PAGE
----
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Islam in Sierra Leone

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Title: Islam in Sierra Leone  
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Subject: Islam by country, Islam in Africa, Islam in Angola, Islam in Algeria, Islam in Botswana
Collection: Islam by Country, Islam in Africa, Islam in Sierra Leone
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Islam in Sierra Leone

Sierra Leone last conducted a census in 2009 and estimates there are 4,059,000 Muslims in Sierra Leone . This suggests 71.3% of the country's total population is Muslim.[1]


  • Composition and practice 1
  • History 2
  • See also 3
  • References 4

Composition and practice

There are 18 ethnic groups in Sierra Leone, the two largest being the Temne and Mende. The Temnes are the main tribe in the north and are predominantly Muslim. At least nine of Sierra Leone's sixteen ethnic groups are predominantly Muslim.

The vast majority of Sierra Leonean Muslims are Malikite Sunni; while small minorities are Shia and Ahmadiyya. Though small in numbers, the Ahmadiyya has one of the largest Islamic institutions across country, including 186 primary and 55 secondary schools.[2]

The majority of Sierra Leonean Muslims are adherent to Sunni Islam. Significant portions of Sierra Leonean Muslims are Ahmadis, Shia, and Non-denominational Muslims. [1][2]. Ahmadiyya Islam has one of the largest Islamic institutions across Sierra Leone.

Most mosques in Sierra Leone are non-denominational. The largest mosque in Sierra Leone is the Freetown Central Mosque, located in the capital Freetown. Sitting Sierra Leonean Heads of State, regardless of their religions, have traditionally made occasional visits to the Freetown Central Mosque, especially during Friday jummah prayer.[3][4]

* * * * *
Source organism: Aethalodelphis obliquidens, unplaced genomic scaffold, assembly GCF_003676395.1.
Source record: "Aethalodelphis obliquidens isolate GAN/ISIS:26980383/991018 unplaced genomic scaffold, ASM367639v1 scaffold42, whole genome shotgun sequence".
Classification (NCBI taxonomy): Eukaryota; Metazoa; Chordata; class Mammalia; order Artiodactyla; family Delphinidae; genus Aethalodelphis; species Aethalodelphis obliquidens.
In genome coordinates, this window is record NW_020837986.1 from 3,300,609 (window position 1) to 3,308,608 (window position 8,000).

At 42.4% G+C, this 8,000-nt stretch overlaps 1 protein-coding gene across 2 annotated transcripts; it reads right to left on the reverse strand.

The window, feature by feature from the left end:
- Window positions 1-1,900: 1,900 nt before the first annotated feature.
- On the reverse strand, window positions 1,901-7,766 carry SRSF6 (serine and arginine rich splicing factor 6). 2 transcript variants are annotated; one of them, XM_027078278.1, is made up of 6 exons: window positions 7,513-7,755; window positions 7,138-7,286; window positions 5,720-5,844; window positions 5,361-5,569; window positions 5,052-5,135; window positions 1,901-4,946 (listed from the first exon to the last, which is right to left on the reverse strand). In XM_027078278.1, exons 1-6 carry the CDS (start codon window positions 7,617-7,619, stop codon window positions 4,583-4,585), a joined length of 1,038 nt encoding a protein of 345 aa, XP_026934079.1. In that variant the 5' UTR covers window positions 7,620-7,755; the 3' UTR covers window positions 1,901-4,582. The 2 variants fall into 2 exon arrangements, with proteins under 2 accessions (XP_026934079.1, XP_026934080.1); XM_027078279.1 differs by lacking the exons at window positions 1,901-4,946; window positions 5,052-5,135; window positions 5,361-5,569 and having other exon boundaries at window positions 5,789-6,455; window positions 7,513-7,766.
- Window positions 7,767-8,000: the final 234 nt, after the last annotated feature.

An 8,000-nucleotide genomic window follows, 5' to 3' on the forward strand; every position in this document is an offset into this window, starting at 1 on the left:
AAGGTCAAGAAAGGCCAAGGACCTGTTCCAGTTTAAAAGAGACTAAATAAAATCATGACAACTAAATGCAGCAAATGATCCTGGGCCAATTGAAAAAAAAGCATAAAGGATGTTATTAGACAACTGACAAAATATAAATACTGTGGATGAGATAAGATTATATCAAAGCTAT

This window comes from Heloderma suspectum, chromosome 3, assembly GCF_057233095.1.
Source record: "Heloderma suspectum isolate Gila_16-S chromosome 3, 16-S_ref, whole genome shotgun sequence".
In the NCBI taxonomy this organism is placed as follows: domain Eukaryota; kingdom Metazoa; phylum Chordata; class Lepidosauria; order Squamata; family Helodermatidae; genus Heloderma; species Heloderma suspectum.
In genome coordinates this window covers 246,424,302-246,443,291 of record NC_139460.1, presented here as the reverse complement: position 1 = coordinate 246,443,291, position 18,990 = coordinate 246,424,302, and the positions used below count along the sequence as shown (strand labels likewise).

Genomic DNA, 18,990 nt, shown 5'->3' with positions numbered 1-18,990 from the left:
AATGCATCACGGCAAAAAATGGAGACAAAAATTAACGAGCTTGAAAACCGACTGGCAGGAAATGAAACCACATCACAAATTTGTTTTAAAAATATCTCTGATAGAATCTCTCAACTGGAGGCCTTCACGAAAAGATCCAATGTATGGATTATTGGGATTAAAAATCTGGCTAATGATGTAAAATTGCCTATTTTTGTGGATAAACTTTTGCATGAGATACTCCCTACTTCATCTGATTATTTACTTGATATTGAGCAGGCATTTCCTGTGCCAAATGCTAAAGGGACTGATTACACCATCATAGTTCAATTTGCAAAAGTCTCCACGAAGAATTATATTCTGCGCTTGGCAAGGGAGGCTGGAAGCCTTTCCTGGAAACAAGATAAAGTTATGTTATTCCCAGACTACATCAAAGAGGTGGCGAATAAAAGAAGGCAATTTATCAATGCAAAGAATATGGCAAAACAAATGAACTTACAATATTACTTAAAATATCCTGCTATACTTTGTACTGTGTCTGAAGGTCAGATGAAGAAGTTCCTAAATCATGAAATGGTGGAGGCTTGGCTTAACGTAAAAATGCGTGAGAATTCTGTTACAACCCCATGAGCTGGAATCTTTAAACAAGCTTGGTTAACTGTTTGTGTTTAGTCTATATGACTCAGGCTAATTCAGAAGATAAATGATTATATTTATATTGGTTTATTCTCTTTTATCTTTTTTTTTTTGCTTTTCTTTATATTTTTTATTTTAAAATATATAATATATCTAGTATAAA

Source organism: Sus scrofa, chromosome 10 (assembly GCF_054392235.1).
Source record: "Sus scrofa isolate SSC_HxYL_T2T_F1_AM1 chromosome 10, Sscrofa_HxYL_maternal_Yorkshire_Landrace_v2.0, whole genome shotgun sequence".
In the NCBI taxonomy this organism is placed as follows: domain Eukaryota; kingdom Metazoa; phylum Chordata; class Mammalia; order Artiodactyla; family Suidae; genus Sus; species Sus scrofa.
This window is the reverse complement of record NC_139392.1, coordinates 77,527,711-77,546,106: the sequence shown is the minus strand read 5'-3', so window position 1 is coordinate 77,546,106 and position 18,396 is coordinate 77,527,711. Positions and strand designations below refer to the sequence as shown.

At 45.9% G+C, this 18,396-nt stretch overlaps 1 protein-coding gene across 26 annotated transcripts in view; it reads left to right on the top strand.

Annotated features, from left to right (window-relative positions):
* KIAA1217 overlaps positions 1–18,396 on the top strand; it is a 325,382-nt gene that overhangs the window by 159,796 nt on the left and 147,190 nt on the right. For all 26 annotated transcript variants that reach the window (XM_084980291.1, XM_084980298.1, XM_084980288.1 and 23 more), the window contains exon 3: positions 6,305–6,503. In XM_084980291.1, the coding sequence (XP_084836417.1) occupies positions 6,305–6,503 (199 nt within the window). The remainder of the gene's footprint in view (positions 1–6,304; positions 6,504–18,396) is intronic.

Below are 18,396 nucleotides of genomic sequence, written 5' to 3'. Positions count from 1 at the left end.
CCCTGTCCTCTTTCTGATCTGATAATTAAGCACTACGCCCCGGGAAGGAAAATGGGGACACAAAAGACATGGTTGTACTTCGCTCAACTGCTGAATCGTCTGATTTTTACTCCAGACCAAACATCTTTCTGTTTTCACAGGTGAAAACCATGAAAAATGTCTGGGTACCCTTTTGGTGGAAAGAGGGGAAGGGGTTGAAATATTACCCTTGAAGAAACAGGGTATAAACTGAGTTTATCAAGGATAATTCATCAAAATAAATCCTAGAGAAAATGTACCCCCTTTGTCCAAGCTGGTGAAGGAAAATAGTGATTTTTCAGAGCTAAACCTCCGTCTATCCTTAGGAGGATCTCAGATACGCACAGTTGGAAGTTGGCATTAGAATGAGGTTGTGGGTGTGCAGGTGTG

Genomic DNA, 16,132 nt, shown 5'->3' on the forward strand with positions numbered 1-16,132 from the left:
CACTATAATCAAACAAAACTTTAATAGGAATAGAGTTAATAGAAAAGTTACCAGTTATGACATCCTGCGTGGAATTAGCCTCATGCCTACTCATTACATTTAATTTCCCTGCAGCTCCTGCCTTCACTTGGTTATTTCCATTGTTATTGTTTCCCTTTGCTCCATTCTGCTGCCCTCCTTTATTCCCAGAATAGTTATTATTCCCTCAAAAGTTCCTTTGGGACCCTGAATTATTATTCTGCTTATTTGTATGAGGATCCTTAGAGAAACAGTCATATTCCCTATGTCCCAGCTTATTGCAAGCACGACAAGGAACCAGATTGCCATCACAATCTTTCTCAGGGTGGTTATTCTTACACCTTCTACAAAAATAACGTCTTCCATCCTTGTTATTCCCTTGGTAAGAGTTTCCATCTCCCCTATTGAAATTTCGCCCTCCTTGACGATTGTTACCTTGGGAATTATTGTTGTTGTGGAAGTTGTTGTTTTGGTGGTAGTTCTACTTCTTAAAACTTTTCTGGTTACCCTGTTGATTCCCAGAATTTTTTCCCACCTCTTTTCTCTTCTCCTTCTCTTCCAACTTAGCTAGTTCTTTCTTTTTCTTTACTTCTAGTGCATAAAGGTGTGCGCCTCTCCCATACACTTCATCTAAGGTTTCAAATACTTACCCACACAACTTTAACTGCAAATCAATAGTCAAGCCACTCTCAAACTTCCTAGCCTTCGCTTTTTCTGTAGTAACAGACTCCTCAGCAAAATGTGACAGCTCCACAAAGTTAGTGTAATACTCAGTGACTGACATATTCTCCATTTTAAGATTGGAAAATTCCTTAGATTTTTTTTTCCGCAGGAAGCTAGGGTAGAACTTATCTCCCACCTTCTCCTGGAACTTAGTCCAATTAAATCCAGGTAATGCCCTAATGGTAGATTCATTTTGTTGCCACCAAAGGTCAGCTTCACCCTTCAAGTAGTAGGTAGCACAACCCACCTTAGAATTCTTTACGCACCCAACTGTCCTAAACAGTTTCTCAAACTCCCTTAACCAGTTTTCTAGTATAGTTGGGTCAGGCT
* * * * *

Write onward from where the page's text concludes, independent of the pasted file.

The chief

  1. ^ [5]
  2. ^ "Ahmadiyya Movement Goes Mainstream in Sierra Leone". Retrieved June 12, 2014. 
  3. ^ Alpha Rashid Jalloh, PV Freetown Bureau Chief. "Profile: The Democratic Cleric". The Patriotic Vanguard. Retrieved 20 March 2014. 
  4. ^
  5. ^ "Shiite, Ahmadiyya and Sunni Under One Umbrella | Sierra Express Media". Retrieved 20 March 2014. 
  6. ^ "In Sierra Leone, President Koroma Commends Ahmadiyya Muslim Jamaat". Retrieved 2014-06-17. 
  7. ^ a b "No More Violence... Ahmadiyya Leader Warns Sierra Leoneans | Sierra Express Media". 4 April 2013. Retrieved 20 March 2014. 


See also

The recent Sierra Leone Civil War was secular in nature featuring members of Christian, Muslim, and Tribal faiths fighting on both sides of the conflict.

Islam continued to spread after independence in 1961; in 1960 the Muslim population was 35 percent and grew to 60 percent by 2000, and then to 71% in 2008. It is difficult for people from Sierra Leone to travel to Mecca for the Hajj, the fifth pillar of Islam, due to the distance between the two places and the cost of travel being beyond the means of most Sierra Leoneans. The current Ebola crisis has also made it impossible for them to obtain Visas to Saudi Arabia.

In the early 18th century Fulani and Mande-speaking tribesmen from the Fouta Djallon region of present-day Guinea converted many Temne of northern Sierra Leone to Islam. During the period of British colonization, attempts to spread Christianity were mostly ineffective.


[7].Mauvi Sadeeur Rahman The head of the Ahmadiyya branch of Islam in Sierra Leone is sheikh [7][6][5]

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